Roughly three-quarters of Americans say they are “tired” of the current state of the pandemic and 73 percent say they are “frustrated” by it. That’s according to a new survey from the Kaiser Family Foundation, which shows Americans across the ideological spectrum are ready for the pandemic to wane.

  • Just 4 in 10 feel optimistic about the state of the pandemic, with Democrats slightly more optimistic than Republicans.
  • More than 3 in 4 of those surveyed say most people in the country will likely get the coronavirus.
  • Just over half of Democrats say the pandemic is the country’s biggest problem, compared to 28 percent of Independents and 19 percent of Republicans.
  • The poll also confirms the country’s testing frustrations. About 6 in 10 of those who tried to buy an at-home covid test say they were difficult to find amid the omicron surge.

Major health care lobbies warn of a blood shortage

The groups say the length and severity of the shortage could “significantly jeopardize” health care providers’ ability to meet their patients’ needs. 

The pandemic has meant fewer blood drives at the usual spots, like businesses, houses of worship and universities. The need for blood has risen, while high rates of the coronavirus have diminished donations, the American Hospital Association, American Medical Association and American Nurses Association wrote in a statement yesterday.

The groups are urging more Americans to donate blood — a call that comes as the American Red Cross warned of the worst blood shortage in over a decade earlier this month. 

Close up

Anthony Fauci is up against more than a virus: The Post’s Dan Zak and Roxanne Roberts profile Fauci, the nation’s top infectious disease specialist. They begin with him opening his front door. 

  • Fauci says: “‘I know who you are. Do you think these guys would let you get this close to me, if we didn’t know who you are?’ Across the street is a security agent in Nikes, a badge on his belt. He’s not the only one watching,” Dan and Roxanne write.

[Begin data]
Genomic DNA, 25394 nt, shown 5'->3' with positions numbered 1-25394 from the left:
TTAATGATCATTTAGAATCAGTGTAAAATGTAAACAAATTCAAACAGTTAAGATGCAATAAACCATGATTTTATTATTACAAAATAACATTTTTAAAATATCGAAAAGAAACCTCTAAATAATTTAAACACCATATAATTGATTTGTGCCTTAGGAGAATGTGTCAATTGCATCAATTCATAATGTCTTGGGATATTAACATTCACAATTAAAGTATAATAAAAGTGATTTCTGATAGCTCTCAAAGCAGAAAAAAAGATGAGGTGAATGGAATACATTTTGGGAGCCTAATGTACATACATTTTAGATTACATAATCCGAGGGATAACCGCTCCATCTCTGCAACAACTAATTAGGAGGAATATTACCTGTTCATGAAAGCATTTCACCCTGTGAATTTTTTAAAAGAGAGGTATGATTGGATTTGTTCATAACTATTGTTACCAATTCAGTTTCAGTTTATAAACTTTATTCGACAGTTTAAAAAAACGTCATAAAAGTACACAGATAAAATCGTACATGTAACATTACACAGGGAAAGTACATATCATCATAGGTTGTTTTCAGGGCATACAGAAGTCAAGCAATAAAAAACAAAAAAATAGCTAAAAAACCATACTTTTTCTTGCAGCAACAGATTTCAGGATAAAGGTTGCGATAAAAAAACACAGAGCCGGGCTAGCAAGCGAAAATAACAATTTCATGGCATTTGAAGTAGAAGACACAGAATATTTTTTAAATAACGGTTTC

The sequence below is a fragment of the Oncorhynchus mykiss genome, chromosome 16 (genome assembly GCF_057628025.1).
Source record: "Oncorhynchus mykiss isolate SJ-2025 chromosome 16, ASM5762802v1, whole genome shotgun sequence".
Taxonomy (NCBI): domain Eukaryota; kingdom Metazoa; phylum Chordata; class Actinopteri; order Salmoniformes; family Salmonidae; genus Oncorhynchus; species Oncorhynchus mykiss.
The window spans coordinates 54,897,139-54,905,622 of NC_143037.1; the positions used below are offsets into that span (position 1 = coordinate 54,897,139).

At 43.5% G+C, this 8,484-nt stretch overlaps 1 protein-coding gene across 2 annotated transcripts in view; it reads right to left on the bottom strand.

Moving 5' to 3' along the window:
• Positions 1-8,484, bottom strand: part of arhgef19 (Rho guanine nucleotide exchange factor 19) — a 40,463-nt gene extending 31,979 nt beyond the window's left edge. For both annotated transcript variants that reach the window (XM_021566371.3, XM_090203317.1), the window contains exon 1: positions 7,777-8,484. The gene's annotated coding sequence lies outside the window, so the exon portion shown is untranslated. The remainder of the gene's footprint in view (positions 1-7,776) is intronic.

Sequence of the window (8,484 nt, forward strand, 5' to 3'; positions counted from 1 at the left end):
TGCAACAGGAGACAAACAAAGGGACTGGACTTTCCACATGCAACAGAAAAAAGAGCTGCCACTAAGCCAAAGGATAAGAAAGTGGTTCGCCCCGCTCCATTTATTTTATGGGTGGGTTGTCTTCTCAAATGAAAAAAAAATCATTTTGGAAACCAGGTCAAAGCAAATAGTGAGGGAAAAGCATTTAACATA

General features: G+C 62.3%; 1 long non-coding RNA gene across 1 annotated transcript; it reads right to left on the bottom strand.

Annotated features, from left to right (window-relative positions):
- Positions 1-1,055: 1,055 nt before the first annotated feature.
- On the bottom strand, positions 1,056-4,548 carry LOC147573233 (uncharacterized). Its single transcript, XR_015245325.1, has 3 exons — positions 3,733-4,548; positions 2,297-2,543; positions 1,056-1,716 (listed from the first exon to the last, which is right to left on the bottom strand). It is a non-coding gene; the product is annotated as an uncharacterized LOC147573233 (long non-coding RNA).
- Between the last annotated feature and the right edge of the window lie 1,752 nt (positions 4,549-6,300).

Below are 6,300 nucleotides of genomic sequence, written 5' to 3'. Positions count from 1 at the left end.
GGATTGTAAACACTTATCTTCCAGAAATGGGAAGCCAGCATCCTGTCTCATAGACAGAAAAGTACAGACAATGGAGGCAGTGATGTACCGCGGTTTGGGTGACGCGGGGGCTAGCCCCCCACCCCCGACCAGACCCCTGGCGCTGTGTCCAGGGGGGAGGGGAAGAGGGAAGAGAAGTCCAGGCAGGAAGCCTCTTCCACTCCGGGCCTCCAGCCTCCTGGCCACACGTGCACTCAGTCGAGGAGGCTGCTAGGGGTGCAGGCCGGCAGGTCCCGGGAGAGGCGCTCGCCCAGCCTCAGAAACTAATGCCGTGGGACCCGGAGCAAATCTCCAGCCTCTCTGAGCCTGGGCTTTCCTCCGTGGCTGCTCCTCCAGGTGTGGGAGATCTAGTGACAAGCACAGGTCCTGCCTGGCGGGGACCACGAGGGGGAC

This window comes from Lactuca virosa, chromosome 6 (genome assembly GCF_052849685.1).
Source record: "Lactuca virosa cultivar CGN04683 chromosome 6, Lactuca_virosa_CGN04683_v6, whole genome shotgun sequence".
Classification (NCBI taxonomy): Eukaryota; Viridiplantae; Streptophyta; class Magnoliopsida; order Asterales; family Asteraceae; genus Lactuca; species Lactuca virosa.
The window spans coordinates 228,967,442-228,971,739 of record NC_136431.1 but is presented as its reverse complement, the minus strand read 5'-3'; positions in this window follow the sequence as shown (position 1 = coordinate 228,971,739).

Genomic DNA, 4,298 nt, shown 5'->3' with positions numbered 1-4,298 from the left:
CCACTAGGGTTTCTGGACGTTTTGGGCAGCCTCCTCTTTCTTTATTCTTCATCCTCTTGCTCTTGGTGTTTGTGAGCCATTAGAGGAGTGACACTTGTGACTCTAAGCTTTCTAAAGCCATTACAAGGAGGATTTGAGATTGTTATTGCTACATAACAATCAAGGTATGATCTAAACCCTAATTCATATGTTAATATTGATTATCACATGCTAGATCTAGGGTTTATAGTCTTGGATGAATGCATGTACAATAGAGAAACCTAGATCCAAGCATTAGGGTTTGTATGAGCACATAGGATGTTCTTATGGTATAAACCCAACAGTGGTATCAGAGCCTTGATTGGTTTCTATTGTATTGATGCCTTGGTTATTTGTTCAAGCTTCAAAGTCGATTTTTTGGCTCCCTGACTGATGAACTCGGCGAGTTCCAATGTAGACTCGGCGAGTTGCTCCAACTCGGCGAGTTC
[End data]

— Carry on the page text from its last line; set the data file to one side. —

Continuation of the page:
Fauci has been a doctor and public servant for over 50 years, serving under seven presidents. He knows infectious diseases, and he knows Washington. But the pair of Post reporters chronicle this moment in time — one that’s new for Fauci and new for the country.

  • “Fauci is unnerved by ‘the almost incomprehensible culture of lies’ that has spread among the populace, infected major organs of the government, manifested as ghastly threats against him and his family. His office staff, normally focused on communicating science to the public, has been conscripted into skirmishes over conspiracy theories and misinformation,” Dan and Roxanne write. Read the rest of the profile here.

In other health news

  • Google-owned YouTube permanently banned prominent conservative media figure Dan Bongino after he repeatedly broke its rules on posting coronavirus misinformation, The Post’s Gerrit De Vynck reports.
  • The Trump administration created a secret list prioritizing allies, like Israel and Taiwan, for global vaccine distribution over low- and moderate-income countries, Politico’s Erin Banco writes.
  • Pharmaceutical Research and Manufacturers of America is launching a new seven-figure national digital, print, radio and tv ad campaign against some of Democrats’ drug pricing measures included in their sweeping social spending bill.

Quote of the week

Sugar rush

Thanks for reading! See y'all Monday.